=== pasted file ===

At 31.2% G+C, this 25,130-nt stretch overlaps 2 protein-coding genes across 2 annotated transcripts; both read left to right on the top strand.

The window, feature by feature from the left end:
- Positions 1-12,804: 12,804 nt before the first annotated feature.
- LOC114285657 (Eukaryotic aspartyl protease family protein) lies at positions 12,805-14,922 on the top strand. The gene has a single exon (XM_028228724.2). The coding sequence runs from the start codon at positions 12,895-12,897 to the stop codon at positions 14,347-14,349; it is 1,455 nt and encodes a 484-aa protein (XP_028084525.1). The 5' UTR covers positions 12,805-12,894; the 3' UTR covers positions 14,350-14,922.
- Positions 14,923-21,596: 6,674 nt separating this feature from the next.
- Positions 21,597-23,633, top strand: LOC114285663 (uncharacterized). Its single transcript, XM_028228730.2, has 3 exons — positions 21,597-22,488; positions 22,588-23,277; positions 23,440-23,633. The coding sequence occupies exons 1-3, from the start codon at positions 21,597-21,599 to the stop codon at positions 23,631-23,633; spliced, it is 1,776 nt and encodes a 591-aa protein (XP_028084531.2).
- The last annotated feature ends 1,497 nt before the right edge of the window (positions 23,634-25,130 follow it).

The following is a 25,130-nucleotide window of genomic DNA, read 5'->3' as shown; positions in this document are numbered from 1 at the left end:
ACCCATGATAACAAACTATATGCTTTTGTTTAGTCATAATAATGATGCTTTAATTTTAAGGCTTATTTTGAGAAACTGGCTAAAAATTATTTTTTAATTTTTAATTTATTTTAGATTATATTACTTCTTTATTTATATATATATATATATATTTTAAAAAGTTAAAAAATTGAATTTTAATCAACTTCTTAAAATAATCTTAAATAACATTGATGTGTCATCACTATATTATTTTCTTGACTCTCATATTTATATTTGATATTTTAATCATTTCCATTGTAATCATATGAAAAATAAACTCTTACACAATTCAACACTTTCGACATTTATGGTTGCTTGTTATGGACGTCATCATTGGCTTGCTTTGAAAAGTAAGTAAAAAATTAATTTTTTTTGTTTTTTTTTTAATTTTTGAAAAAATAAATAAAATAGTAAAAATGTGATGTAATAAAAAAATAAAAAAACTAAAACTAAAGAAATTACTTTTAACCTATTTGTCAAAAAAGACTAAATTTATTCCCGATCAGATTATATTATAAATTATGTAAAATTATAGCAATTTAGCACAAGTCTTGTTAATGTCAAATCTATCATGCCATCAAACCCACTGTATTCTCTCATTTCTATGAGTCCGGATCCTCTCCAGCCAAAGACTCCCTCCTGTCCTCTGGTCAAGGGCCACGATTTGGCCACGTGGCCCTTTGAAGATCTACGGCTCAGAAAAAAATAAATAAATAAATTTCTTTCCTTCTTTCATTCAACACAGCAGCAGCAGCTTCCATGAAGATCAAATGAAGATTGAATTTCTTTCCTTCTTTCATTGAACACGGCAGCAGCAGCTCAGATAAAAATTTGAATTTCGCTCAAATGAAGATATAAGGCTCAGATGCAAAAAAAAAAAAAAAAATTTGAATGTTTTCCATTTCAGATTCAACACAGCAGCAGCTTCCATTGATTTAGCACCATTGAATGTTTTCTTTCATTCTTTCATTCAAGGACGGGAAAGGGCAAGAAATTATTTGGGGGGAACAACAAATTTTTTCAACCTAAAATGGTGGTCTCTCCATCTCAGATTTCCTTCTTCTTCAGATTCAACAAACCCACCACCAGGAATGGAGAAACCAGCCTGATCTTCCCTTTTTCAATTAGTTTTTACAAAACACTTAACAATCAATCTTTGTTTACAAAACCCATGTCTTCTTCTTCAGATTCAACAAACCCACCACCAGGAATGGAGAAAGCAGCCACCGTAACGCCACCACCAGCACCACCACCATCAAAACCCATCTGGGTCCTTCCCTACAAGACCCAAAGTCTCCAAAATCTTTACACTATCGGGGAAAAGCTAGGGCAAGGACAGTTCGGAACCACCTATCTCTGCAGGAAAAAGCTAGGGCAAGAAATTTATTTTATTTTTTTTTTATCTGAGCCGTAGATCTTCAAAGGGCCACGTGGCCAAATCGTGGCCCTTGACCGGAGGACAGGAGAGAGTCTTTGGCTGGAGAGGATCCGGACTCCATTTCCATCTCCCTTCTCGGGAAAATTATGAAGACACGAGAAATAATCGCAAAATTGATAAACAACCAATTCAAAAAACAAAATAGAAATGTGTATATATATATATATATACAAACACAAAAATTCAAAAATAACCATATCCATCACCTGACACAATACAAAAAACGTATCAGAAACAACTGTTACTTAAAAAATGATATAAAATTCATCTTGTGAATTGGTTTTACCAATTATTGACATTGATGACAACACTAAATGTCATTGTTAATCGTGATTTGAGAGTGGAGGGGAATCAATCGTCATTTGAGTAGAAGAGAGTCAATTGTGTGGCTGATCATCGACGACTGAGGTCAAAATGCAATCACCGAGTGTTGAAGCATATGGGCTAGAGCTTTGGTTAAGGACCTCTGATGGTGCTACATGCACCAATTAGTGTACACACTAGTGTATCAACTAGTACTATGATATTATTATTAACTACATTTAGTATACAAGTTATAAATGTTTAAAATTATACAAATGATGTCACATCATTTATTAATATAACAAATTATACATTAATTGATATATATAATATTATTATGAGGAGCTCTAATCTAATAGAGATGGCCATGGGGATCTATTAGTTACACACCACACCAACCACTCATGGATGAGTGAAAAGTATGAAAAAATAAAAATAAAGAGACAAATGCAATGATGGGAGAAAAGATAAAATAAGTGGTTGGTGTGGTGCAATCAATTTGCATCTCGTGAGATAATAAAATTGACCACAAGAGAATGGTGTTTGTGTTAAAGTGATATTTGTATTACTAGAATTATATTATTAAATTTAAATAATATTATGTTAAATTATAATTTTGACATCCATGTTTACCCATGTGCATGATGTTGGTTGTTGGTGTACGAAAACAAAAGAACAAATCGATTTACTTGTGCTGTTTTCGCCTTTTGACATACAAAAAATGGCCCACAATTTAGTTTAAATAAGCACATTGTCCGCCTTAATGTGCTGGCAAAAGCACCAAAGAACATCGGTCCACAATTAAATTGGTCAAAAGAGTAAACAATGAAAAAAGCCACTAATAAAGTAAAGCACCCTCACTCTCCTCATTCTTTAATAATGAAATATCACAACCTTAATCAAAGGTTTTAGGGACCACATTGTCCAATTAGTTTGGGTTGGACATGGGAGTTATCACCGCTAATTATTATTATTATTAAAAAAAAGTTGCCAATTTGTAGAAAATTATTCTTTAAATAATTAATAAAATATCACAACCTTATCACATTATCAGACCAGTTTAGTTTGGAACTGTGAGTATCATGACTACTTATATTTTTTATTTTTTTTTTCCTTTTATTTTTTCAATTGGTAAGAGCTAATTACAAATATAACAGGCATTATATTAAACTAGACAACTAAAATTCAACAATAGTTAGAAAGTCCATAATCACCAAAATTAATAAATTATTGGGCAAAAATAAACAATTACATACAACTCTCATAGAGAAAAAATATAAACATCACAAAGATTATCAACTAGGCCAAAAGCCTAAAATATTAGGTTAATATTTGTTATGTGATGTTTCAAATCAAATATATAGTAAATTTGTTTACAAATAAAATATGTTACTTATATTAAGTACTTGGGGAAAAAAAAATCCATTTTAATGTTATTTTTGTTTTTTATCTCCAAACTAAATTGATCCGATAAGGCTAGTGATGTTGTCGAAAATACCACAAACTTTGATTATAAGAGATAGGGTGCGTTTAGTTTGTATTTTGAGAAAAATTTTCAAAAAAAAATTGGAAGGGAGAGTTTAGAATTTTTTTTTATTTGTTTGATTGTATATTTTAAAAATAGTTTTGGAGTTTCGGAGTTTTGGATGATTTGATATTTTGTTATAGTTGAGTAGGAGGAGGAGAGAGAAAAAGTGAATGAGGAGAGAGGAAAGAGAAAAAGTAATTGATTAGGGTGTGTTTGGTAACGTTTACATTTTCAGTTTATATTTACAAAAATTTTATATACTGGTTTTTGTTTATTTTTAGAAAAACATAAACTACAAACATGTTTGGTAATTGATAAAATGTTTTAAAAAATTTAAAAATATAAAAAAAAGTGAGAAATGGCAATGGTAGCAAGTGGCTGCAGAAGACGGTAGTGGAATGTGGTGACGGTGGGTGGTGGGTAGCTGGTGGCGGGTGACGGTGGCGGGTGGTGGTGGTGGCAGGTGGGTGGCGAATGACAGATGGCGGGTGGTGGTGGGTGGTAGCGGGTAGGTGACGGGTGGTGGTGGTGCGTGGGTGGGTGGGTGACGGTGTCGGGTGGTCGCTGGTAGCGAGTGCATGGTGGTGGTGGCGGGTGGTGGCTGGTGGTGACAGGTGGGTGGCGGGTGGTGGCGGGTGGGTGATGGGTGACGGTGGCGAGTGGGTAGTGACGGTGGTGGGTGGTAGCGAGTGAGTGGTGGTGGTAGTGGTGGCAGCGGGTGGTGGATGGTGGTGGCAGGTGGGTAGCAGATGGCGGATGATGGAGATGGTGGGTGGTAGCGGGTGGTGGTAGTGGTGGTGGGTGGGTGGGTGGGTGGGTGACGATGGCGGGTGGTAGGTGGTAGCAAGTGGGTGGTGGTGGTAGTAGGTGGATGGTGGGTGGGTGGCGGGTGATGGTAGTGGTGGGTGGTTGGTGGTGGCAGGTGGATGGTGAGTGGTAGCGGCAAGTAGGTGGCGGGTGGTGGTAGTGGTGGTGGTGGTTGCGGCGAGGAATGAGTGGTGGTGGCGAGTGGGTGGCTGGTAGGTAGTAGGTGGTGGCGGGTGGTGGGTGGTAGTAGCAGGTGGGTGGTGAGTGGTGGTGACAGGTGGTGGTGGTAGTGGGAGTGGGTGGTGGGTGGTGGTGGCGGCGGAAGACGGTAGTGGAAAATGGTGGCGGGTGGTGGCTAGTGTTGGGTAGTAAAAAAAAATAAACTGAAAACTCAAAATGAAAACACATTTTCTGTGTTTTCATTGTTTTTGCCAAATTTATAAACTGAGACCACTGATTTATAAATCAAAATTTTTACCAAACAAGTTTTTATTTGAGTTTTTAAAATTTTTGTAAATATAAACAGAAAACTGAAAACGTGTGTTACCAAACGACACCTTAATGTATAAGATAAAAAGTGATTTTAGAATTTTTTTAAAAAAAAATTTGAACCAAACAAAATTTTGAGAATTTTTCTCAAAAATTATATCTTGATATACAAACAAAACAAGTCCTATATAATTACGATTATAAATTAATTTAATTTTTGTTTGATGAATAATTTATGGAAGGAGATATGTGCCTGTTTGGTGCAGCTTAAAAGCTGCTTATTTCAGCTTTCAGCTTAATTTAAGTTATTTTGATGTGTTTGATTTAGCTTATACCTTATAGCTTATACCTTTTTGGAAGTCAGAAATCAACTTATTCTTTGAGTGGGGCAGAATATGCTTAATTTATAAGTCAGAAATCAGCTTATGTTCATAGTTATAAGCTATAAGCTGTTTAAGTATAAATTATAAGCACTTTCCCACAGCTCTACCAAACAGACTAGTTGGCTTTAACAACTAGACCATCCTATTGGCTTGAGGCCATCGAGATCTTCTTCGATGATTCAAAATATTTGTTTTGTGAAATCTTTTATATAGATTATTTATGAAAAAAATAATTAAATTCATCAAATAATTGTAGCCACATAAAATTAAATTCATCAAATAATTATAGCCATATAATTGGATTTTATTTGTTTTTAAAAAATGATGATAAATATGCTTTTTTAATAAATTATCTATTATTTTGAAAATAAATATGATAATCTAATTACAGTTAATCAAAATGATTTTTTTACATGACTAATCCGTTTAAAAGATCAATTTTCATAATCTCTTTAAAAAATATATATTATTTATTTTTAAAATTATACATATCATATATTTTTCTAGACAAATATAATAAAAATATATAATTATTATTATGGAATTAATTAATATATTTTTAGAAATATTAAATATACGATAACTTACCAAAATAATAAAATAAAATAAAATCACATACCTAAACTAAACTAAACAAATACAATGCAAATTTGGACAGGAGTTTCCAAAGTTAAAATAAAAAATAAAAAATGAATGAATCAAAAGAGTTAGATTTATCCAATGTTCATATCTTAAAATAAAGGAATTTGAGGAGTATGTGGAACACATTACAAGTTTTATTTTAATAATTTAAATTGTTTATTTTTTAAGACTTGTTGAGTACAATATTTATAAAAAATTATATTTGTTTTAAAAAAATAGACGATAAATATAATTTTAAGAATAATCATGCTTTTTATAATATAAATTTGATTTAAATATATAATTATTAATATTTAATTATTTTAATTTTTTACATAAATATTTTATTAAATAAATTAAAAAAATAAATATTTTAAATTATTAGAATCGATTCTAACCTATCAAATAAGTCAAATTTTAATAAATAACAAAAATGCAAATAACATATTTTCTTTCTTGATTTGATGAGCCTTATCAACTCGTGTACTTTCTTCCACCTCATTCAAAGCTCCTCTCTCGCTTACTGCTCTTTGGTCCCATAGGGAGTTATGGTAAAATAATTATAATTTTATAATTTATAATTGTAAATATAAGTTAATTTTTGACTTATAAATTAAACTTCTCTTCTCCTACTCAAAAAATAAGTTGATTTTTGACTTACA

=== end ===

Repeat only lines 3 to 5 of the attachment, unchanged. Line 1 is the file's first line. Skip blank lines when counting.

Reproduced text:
- Positions 1-12,804: 12,804 nt before the first annotated feature.
- LOC114285657 (Eukaryotic aspartyl protease family protein) lies at positions 12,805-14,922 on the top strand. The gene has a single exon (XM_028228724.2). The coding sequence runs from the start codon at positions 12,895-12,897 to the stop codon at positions 14,347-14,349; it is 1,455 nt and encodes a 484-aa protein (XP_028084525.1). The 5' UTR covers positions 12,805-12,894; the 3' UTR covers positions 14,350-14,922.
- Positions 14,923-21,596: 6,674 nt separating this feature from the next.